4. Advances in understanding Giardia: determinants and mechanisms of chronic sequelae

    PubMed Central

    Sartor, R. Balfour

    2015-01-01

    Giardia lamblia is a flagellated protozoan that is the most common cause of intestinal parasitic infection in children living in resource-limited settings. The pathogenicity of Giardia has been debated since the parasite was first identified, and clinical outcomes vary across studies. Among recent perplexing findings are diametrically opposed associations between Giardia and acute versus persistent diarrhea and a poorly understood potential for long-term sequelae, including impaired child growth and cognitive development. The mechanisms driving these protean clinical outcomes remain elusive, but recent advances suggest that variability in Giardia strains, host nutritional status, the composition of microbiota, co-infecting enteropathogens, host genetically determined mucosal immune responses, and immune modulation by Giardia are all relevant factors influencing disease manifestations after Giardia infection. PMID:26097735

  5. Scratching the itch: new tools to advance understanding of scabies.

    PubMed

    Mounsey, Kate E; McCarthy, James S; Walton, Shelley F

    2013-01-01

    Scabies remains a significant public health problem worldwide. Research into aspects of Sarcoptes scabiei biology and host-parasite interactions has been impeded by an inability to maintain mites in vitro and by limited access to parasite material and infected subjects. The generation of comprehensive expressed sequence tag libraries has enabled the initial characterisation of molecules of interest to diagnostics, vaccines, and drug resistance. The recent development and utilisation of animal models, combined with next-generation technologies, is anticipated to lead to new strategies to prevent, diagnose, and treat scabies, ultimately improving skin health in both human and veterinary settings. This article will summarise recent molecular and immunologic advances on scabies, and will address priorities for the exciting 'next chapter' of scabies research. Copyright © 2012 Elsevier Ltd. All rights reserved.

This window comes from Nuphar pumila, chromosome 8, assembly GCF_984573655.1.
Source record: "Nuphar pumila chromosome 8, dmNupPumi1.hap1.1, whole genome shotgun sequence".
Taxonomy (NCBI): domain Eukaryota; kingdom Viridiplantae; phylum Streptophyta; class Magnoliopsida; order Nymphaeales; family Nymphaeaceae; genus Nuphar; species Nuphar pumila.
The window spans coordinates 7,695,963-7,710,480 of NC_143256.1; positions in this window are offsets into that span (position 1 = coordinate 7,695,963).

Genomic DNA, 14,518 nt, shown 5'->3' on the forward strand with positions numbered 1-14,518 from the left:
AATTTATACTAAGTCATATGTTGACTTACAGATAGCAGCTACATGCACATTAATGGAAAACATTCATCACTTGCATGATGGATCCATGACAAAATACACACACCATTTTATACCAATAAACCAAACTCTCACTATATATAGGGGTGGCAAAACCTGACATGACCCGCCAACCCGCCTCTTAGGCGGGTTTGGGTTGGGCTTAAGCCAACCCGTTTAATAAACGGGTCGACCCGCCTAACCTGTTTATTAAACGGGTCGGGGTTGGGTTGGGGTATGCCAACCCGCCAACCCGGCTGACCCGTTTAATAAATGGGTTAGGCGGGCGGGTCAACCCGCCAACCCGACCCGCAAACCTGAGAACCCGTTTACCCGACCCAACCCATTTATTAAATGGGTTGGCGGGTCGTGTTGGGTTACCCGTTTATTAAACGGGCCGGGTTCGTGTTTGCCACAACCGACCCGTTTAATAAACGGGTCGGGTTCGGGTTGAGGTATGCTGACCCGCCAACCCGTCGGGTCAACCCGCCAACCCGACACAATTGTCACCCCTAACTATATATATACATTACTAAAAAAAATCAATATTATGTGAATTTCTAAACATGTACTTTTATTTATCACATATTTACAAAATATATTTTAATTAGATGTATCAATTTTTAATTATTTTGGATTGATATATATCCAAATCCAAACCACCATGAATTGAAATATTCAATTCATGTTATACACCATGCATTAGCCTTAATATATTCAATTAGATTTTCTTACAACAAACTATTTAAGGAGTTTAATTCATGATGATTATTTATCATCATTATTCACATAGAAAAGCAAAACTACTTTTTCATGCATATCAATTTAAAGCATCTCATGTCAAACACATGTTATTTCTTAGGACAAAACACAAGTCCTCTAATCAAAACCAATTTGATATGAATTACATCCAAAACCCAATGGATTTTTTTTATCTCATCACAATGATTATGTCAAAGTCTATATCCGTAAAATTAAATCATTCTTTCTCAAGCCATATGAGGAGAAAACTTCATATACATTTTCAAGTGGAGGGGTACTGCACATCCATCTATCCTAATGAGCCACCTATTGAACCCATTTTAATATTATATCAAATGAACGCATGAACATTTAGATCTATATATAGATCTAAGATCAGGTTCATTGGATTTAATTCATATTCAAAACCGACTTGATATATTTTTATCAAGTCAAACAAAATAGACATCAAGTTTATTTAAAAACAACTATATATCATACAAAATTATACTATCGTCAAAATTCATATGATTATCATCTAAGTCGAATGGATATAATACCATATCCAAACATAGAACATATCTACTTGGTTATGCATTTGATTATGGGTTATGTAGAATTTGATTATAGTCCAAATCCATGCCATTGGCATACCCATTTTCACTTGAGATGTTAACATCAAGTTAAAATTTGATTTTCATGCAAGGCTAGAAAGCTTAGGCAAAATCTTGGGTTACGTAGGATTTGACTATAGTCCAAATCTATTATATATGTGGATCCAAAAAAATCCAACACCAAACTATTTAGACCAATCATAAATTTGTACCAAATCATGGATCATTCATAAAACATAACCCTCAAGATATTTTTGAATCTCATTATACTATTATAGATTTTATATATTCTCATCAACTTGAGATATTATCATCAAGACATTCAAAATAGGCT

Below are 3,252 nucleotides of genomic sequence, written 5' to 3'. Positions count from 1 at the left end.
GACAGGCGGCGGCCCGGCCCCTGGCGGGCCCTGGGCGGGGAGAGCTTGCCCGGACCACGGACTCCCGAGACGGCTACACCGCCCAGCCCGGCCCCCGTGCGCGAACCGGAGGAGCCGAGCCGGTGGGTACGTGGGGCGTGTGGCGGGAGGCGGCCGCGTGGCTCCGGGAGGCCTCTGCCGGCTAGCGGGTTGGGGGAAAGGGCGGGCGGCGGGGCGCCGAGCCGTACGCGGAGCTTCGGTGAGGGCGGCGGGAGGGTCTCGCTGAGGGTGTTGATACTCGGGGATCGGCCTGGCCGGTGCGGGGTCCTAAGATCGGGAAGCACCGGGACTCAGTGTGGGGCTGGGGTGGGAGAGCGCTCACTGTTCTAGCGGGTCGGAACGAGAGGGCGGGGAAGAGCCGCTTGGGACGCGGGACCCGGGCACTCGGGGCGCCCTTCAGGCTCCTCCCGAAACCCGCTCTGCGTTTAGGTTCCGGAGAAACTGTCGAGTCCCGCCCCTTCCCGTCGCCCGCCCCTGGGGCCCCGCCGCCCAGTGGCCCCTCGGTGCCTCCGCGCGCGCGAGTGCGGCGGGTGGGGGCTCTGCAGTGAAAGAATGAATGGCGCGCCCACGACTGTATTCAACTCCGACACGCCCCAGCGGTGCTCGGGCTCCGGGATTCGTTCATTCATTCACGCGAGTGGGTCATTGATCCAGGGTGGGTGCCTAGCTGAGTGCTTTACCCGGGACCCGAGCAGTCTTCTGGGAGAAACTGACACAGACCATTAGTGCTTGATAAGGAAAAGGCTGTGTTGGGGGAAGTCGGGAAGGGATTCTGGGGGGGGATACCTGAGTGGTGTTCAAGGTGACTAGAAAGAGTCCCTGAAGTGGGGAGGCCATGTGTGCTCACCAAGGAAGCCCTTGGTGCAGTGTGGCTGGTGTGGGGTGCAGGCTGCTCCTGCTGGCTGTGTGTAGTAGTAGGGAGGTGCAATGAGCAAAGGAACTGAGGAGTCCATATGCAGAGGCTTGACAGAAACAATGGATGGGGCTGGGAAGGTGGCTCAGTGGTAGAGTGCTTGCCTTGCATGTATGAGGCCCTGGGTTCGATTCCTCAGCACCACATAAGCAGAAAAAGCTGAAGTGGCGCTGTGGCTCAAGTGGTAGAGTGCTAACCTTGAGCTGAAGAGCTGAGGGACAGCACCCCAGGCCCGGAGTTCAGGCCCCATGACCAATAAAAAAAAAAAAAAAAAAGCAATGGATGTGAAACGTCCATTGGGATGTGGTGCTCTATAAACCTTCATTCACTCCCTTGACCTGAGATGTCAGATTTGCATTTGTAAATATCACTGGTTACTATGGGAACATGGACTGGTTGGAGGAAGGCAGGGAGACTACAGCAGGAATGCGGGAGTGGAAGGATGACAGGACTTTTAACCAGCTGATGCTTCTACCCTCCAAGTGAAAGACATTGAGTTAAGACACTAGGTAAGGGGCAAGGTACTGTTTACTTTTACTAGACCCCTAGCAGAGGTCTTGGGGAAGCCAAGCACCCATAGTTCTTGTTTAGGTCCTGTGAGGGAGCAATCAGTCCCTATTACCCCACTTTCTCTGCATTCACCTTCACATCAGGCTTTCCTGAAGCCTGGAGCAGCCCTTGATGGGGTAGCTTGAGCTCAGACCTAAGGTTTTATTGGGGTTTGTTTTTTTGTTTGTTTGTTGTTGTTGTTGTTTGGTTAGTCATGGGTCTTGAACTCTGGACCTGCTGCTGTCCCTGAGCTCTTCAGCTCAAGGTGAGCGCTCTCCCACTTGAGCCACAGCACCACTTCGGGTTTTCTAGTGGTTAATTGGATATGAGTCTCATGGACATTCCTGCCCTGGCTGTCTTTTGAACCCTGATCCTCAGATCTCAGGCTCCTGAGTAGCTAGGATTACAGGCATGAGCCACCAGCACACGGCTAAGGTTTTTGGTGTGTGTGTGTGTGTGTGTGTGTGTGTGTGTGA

6. Recent advances in understanding haemochromatosis: a transition state

    PubMed Central

    Robson, K; Merryweather-Clar..., A; Cadet, E; Viprakasit, V; Zaahl, M; Pointon, J; Weatherall, D; Rochette, J

    2004-01-01

    Mutations in the hepcidin gene HAMP and the hemojuvelin gene HJV have recently been shown to result in juvenile haemochromatosis (JH). Hepcidin is an antimicrobial peptide that plays a key role in regulating intestinal iron absorption. Hepcidin levels are reduced in patients with haemochromatosis due to mutations in the HFE and HJV genes. Digenic inheritance of mutations in HFE and HAMP can result in either JH or hereditary haemochromatosis (HH) depending upon the severity of the mutation in HAMP. Here we review these findings and discuss how understanding the different types of haemochromatosis and our increasing knowledge of iron metabolism may help to elucidate the host's response to infection. PMID:15466004

  7. Advances in the understanding and behavioural management of sexual dysfunctions.

    PubMed

    Rao, Telkar Srinivasa Sathyanarayana; Tandon, Abhinav

    2014-09-01